Contribution of apoptosis-associated signaling pathways to epileptogenesis: lessons from Bcl-2 family knockouts.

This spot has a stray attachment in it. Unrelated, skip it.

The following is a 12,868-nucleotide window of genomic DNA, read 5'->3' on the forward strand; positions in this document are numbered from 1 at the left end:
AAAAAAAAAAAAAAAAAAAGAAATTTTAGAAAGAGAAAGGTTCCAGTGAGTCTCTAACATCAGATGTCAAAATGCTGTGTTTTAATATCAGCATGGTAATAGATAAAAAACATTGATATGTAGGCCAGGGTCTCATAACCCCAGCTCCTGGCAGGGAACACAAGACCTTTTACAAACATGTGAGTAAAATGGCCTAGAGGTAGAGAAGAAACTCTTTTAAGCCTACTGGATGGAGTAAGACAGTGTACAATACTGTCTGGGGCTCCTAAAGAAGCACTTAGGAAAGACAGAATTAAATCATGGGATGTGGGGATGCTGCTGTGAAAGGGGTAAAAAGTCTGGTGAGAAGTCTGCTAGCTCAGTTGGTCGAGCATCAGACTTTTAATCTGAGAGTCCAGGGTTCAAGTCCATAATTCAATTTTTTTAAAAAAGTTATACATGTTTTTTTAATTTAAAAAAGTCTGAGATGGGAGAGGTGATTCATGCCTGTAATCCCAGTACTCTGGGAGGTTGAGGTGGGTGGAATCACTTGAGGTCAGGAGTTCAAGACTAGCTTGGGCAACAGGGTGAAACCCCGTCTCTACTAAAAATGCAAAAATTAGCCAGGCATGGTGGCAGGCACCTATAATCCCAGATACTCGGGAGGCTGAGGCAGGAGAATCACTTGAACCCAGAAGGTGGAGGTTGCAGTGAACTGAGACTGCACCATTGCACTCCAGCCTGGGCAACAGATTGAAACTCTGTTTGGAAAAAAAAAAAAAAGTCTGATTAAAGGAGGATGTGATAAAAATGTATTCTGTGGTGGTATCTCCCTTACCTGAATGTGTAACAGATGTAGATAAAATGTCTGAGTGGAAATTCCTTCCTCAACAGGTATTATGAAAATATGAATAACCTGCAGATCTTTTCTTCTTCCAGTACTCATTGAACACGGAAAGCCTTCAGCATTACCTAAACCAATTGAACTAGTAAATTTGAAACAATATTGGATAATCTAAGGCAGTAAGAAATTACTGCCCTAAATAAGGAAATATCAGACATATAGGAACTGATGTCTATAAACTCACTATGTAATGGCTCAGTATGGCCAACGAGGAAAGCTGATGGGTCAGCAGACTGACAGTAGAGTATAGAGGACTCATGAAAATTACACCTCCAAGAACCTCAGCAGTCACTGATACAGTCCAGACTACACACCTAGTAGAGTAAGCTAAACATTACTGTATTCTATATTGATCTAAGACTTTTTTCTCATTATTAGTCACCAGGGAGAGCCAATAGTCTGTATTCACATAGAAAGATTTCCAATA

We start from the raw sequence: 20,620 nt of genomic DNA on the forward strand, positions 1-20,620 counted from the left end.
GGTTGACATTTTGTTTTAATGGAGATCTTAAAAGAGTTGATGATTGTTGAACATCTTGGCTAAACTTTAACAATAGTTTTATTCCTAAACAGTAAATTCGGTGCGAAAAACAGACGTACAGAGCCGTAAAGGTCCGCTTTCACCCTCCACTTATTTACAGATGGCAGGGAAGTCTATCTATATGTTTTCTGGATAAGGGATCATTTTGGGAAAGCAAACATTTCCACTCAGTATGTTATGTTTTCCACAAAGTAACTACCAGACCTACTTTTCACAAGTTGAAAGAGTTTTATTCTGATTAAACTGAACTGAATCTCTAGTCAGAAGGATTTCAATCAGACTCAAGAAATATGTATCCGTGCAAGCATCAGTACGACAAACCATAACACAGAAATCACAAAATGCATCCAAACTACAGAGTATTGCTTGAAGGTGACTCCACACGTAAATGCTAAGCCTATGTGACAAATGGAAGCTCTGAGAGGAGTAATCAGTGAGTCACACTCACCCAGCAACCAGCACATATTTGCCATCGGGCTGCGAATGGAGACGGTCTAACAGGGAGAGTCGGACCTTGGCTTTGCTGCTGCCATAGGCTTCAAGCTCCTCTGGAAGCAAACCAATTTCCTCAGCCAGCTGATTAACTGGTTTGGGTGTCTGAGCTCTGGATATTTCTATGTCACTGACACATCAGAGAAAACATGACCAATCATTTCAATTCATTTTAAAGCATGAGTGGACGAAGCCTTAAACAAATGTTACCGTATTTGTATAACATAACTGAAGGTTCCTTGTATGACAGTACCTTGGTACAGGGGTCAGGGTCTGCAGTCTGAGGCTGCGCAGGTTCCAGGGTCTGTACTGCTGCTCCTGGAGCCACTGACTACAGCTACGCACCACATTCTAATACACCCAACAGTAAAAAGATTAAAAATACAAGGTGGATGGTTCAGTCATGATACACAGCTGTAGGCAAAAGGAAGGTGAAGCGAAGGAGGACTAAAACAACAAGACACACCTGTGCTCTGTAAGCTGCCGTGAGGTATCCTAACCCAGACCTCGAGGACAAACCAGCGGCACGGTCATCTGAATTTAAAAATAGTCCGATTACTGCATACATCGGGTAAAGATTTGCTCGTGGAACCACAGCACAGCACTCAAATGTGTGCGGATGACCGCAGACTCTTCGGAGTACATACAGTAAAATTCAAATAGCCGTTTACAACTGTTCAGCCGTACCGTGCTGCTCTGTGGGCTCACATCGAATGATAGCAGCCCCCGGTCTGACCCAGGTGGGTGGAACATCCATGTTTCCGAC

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Neuronal cell death is a pathophysiological consequence of many brain insults that trigger epilepsy and has been implicated as a causal factor in epileptogenesis. Seizure-induced neuronal death features excitotoxic necrosis and apoptosis-associated signaling pathways, including activation of multiple members of the Bcl-2 gene family. The availability of mice in which individual Bcl-2 family members have been deleted has provided the means to determine whether they have causal roles in neuronal death and epileptogenesis in vivo. Studies show that multiple members of the Bcl-2 family are activated following status epilepticus and the seizure and damage phenotypes of eight different knockouts of the Bcl-2 family have now been characterized. Loss of certain pro-apoptotic members, including Puma, protected against seizure-induced neuronal death whereas loss of anti-apoptotic Mcl-1 and Bcl-w enhanced hippocampal damage. Notably, loss of two putatively pro-apoptotic members, Bak and Bmf, resulted in more seizure-damage while deletion of Bid had no effect, indicating the role of certain Bcl-2 family proteins in epileptic brain injury is distinct from their contributions following other stressors or in non-CNS tissue. Notably, Puma-deficient mice develop fewer spontaneous seizures after status epilepticus suggesting neuroprotection may preserve functional inhibition, either directly by preserving neuronal networks or indirectly, for example by limiting reactive gliosis and pro-inflammatory responses to neuronal death. Together, these studies support apoptosis-associated molecular mechanisms controlling neuronal death as a component of epileptogenesis which might be targetable to protect against seizure-damage, cognitive deficits and mitigate the severity of syndrome following epilepsy-precipitating injuries to the brain.